The clinical effectiveness of concise cognitive behavioral therapy with or without pharmacotherapy for depressive and anxiety disorders; a pragmatic randomized controlled equivalence trial in clinical practice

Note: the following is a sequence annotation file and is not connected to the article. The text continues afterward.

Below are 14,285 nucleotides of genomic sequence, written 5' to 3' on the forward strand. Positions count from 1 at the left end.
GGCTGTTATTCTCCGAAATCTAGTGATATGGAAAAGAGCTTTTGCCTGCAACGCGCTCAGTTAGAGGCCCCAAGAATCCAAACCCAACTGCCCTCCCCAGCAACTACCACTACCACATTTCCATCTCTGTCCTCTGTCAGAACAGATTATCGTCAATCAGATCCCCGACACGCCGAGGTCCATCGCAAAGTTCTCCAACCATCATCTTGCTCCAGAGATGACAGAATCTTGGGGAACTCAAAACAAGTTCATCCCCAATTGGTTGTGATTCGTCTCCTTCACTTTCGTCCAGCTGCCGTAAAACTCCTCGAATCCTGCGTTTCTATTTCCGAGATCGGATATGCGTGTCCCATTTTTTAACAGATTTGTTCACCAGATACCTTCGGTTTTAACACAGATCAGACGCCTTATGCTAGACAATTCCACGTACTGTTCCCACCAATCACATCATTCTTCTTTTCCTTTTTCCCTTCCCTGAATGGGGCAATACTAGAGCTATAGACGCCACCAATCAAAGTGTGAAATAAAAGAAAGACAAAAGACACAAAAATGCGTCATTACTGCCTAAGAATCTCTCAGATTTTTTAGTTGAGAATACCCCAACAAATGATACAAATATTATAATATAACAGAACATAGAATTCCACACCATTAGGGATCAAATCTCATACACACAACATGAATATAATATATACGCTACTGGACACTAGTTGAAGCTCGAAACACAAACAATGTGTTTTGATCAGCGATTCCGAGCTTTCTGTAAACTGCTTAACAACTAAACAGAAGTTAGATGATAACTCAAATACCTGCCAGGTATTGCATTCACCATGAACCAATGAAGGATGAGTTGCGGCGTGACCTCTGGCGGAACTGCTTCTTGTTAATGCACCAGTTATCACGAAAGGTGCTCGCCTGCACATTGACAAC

Background: Depressive and anxiety disorders contribute to a high disease burden. This paper investigates whether concise formats of cognitive behavioral- and/or pharmacotherapy are equivalent with longer standard care in the treatment of depressive and/or anxiety disorders in secondary mental health care. Methods: A pragmatic randomized controlled equivalence trial was conducted at five Dutch outpatient Mental Healthcare Centers (MHCs) of the Regional Mental Health Provider (RMHP) 'Rivierduinen'. Patients (aged 18-65 years) with a mild to moderate anxiety and/or depressive disorder, were randomly allocated to concise or standard care. Data were collected at baseline, 3, 6 and 12 months by Routine Outcome Monitoring (ROM). Primary outcomes were the Brief Symptom Inventory (BSI) and the Web Screening Questionnaire (WSQ). We used Generalized Estimating Equations (GEE) to assess outcomes. Results: Between March 2010 and December 2012, 182 patients, were enrolled (n = 89 standard care; n = 93 concise care). Both intention-to-treat and per-protocol analyses demonstrated equivalence of concise care and standard care at all time points. Severity of illness reduced, and both treatments improved patient's general health status and subdomains of quality of life. Moreover, in concise care, the beneficial effects started earlier. Discussion: Concise care has the potential to be a feasible and promising alternative to longer standard secondary mental health care in the treatment of outpatients with a mild to moderate depressive and/or anxiety disorder. For future research, we recommend adhering more strictly to the concise treatment protocols to further explore the beneficial effects of the concise treatment.